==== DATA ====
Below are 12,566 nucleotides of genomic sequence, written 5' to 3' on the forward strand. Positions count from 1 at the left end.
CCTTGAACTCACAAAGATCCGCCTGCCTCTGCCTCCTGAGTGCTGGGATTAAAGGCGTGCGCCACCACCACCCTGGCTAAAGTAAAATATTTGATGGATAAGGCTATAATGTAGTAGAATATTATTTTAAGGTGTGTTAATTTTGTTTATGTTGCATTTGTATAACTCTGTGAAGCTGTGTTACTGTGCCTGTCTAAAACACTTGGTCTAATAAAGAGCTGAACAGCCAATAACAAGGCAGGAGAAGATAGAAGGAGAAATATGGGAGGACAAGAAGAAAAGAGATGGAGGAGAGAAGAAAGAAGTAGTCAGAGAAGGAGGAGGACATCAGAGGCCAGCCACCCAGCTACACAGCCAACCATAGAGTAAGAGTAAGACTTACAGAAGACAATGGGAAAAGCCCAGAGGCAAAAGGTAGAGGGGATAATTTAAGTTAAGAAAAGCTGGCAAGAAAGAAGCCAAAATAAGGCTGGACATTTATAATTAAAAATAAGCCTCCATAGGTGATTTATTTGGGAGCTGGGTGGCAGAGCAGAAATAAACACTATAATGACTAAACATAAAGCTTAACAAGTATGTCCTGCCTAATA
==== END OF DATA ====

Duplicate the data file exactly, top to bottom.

Below are 12,566 nucleotides of genomic sequence, written 5' to 3' on the forward strand. Positions count from 1 at the left end.
CCTTGAACTCACAAAGATCCGCCTGCCTCTGCCTCCTGAGTGCTGGGATTAAAGGCGTGCGCCACCACCACCCTGGCTAAAGTAAAATATTTGATGGATAAGGCTATAATGTAGTAGAATATTATTTTAAGGTGTGTTAATTTTGTTTATGTTGCATTTGTATAACTCTGTGAAGCTGTGTTACTGTGCCTGTCTAAAACACTTGGTCTAATAAAGAGCTGAACAGCCAATAACAAGGCAGGAGAAGATAGAAGGAGAAATATGGGAGGACAAGAAGAAAAGAGATGGAGGAGAGAAGAAAGAAGTAGTCAGAGAAGGAGGAGGACATCAGAGGCCAGCCACCCAGCTACACAGCCAACCATAGAGTAAGAGTAAGACTTACAGAAGACAATGGGAAAAGCCCAGAGGCAAAAGGTAGAGGGGATAATTTAAGTTAAGAAAAGCTGGCAAGAAAGAAGCCAAAATAAGGCTGGACATTTATAATTAAAAATAAGCCTCCATAGGTGATTTATTTGGGAGCTGGGTGGCAGAGCAGAAATAAACACTATAATGACTAAACATAAAGCTTAACAAGTATGTCCTGCCTAATA